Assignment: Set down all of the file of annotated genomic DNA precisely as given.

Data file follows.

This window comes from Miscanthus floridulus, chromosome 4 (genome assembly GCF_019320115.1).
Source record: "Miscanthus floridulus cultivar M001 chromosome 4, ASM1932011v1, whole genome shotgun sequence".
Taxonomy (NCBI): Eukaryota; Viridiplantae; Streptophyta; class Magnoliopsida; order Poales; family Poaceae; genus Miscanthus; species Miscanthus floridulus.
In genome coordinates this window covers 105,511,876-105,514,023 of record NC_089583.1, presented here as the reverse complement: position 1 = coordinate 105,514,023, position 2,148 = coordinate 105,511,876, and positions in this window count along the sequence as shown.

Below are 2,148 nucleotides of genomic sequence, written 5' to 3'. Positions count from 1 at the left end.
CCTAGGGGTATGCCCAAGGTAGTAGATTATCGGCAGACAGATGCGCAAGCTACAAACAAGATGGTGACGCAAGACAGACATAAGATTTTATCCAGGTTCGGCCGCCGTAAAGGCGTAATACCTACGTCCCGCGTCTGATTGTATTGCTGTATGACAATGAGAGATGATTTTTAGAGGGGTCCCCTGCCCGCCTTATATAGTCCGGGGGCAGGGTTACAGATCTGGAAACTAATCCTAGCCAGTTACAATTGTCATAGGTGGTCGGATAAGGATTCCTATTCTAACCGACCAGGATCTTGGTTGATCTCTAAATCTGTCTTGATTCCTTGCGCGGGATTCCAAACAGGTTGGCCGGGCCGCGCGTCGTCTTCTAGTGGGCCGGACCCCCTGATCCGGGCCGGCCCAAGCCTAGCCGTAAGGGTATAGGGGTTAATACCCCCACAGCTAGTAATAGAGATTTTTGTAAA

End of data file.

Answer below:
This window comes from Miscanthus floridulus, chromosome 4 (genome assembly GCF_019320115.1).
Source record: "Miscanthus floridulus cultivar M001 chromosome 4, ASM1932011v1, whole genome shotgun sequence".
Taxonomy (NCBI): Eukaryota; Viridiplantae; Streptophyta; class Magnoliopsida; order Poales; family Poaceae; genus Miscanthus; species Miscanthus floridulus.
In genome coordinates this window covers 105,511,876-105,514,023 of record NC_089583.1, presented here as the reverse complement: position 1 = coordinate 105,514,023, position 2,148 = coordinate 105,511,876, and positions in this window count along the sequence as shown.

Below are 2,148 nucleotides of genomic sequence, written 5' to 3'. Positions count from 1 at the left end.
CCTAGGGGTATGCCCAAGGTAGTAGATTATCGGCAGACAGATGCGCAAGCTACAAACAAGATGGTGACGCAAGACAGACATAAGATTTTATCCAGGTTCGGCCGCCGTAAAGGCGTAATACCTACGTCCCGCGTCTGATTGTATTGCTGTATGACAATGAGAGATGATTTTTAGAGGGGTCCCCTGCCCGCCTTATATAGTCCGGGGGCAGGGTTACAGATCTGGAAACTAATCCTAGCCAGTTACAATTGTCATAGGTGGTCGGATAAGGATTCCTATTCTAACCGACCAGGATCTTGGTTGATCTCTAAATCTGTCTTGATTCCTTGCGCGGGATTCCAAACAGGTTGGCCGGGCCGCGCGTCGTCTTCTAGTGGGCCGGACCCCCTGATCCGGGCCGGCCCAAGCCTAGCCGTAAGGGTATAGGGGTTAATACCCCCACAGCTAGTAATAGAGATTTTTGTAAA